Donald Trump has bragged about assaulting women. He has admitted to groping women without their consent, and more than a handful have come forward to verify his claims. Trump may not have been found legally guilty of these crimes to date, but to come forward as a victim of assault is extraordinarily difficult, especially when the assaulter is a powerful man with many supporters who would not hesitate to harass his accusers and to attack their very worth. Incentives for reporting a rape are few given this personal cost, and with most cases resulting in little or no punishment for the assaulter, false accusations are exceedingly rare. If the embodiment of mediocrity in reality television can “do anything,” what can the leader of the free world do?
His “locker room talk” defense is a sad, weak excuse for his disgusting and demeaning actions toward women. He has repeatedly insulted women for their looks and for too many empty and ridiculous accusations than I can recount. He has cheaply claimed to have only the utmost respect for women, and yet he has objectified his own daughter.
Perhaps worst of all is that Donald Trump is not alone. Millions of Americans – my fellow citizens, voters, and neighbors – are men like him. And it was not only men who voted for him, but millions of women did too. This is not to say that every Trump voter is a rapist, or that every Trump voter actively approves of his character, yet every Trump voter effectively stated that this kind of man is tolerable. Trump’s election is a validation of the worst fears women face when they simply exist in a bar, or in an alley, or with a friend they thought they could trust. My next president is a rapist, and Americans were all too eager to elect him.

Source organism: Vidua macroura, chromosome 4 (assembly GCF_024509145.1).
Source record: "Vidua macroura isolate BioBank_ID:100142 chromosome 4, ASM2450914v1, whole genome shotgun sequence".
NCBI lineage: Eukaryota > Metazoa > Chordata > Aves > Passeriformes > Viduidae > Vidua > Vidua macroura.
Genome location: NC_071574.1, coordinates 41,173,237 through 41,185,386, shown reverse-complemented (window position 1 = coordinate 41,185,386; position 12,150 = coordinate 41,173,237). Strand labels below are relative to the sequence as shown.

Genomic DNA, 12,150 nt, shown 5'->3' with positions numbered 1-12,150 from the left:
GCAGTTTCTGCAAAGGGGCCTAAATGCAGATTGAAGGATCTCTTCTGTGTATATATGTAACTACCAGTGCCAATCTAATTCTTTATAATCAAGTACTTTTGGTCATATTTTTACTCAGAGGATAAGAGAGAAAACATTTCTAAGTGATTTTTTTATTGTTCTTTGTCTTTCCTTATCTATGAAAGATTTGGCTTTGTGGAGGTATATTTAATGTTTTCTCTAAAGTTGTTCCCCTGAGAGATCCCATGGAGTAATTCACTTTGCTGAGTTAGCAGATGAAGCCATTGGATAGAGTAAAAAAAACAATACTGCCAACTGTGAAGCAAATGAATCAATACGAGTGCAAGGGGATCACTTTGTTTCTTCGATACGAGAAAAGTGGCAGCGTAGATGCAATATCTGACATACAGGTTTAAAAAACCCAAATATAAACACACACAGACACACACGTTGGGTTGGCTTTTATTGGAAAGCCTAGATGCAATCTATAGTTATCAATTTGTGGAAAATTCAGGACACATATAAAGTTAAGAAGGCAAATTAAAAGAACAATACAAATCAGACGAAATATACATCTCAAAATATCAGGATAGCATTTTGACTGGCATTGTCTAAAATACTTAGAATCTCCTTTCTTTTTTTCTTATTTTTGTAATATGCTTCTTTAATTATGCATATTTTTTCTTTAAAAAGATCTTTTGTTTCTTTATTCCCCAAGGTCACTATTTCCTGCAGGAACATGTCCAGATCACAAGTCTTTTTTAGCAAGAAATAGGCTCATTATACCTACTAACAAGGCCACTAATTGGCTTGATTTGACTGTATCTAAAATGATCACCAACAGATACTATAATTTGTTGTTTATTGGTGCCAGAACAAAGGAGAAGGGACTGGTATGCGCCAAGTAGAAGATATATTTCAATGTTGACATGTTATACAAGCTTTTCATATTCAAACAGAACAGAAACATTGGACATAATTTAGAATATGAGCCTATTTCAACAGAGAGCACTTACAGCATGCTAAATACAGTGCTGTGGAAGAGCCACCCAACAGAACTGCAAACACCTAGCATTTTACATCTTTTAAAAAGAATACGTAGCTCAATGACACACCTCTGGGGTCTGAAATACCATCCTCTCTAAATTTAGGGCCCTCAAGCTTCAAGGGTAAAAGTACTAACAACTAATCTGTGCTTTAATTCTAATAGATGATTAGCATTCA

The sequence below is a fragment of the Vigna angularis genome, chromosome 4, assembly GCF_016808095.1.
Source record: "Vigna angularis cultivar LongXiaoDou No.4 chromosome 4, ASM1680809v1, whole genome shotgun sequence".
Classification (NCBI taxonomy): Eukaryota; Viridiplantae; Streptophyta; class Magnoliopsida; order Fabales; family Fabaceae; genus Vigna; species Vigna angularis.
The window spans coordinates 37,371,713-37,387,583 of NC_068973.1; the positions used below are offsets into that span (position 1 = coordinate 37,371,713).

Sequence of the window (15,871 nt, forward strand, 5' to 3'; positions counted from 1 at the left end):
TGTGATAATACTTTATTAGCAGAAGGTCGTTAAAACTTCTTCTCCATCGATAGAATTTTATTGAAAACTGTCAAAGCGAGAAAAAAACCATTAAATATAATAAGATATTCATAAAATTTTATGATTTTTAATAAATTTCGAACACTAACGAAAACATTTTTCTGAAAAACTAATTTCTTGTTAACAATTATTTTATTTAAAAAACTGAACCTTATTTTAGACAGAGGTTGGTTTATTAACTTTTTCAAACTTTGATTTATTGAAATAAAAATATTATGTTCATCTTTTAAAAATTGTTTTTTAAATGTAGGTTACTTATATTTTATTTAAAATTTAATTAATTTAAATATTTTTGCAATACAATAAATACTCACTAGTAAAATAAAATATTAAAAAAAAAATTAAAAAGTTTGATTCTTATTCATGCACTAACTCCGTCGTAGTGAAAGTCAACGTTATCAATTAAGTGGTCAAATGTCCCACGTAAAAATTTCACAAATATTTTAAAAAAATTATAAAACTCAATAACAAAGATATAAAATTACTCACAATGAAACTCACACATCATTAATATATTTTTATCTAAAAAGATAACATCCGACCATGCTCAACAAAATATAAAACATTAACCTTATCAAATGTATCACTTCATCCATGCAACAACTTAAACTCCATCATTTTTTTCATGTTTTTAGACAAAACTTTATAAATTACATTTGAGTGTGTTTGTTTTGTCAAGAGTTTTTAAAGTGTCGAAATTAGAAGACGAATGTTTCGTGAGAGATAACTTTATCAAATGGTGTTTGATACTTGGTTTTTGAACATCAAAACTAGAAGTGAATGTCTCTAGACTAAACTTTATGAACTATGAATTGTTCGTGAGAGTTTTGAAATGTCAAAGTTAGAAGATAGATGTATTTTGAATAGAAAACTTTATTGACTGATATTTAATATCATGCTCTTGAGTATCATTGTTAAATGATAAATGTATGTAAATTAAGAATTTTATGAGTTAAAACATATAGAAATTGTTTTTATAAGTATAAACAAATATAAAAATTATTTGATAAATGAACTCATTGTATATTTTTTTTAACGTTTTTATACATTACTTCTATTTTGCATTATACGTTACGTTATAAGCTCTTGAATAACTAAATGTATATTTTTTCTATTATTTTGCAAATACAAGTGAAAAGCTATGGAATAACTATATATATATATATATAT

The many revelations of Trump’s true persona did not disappear without comment. Many prominent Republicans rightfully spoke out against Trump’s character and expressed disgust with his assaults of women. But many of those who condemned him only did so with the rhetoric of “I have a sister” or “I have two daughters” or “I have a wife.” There was no “Women are humans and that’s reason enough not to rape them.” The crime was only imagined in relation to a man. Worse still, there was clearly no condemnation among the millions who voted for him.
The message that a Trump presidency sends is a traumatic one. He did not create the conditions in which a known rapist and misogynist can become President of the United States, but he has certainly revealed them. His sexist tirades have held up a mirror in which we can see the worst of ourselves.
Why report an assault? You will be mocked. You will be degraded. You will not be believed.
Why continue to peddle claims that questionable rape accusations will ruin a man’s career, when one with an empty resume and accusers in the double digits can ascend to the Oval Office?
When tapes emerged of Trump’s assaults, Melania stood by her husband, saying that she believed in him and that he was really a good man at heart after all. Republicans vilified Hillary Clinton for doing the same. Why should any woman watching these events have hope that she will find any sympathy, any support, any reassurance that she is not somehow to blame?
Why believe that a woman can be President, when so many do not believe that it is inexcusable, abhorrent, and disqualifying to brag about assaulting one?
That millions of Americans would prefer this man – this man – to become the leader of the free world to the most qualified woman to ever seek the office is not only painful. It is devastating.
Photo: Lennart Gäbel, "They let you do it"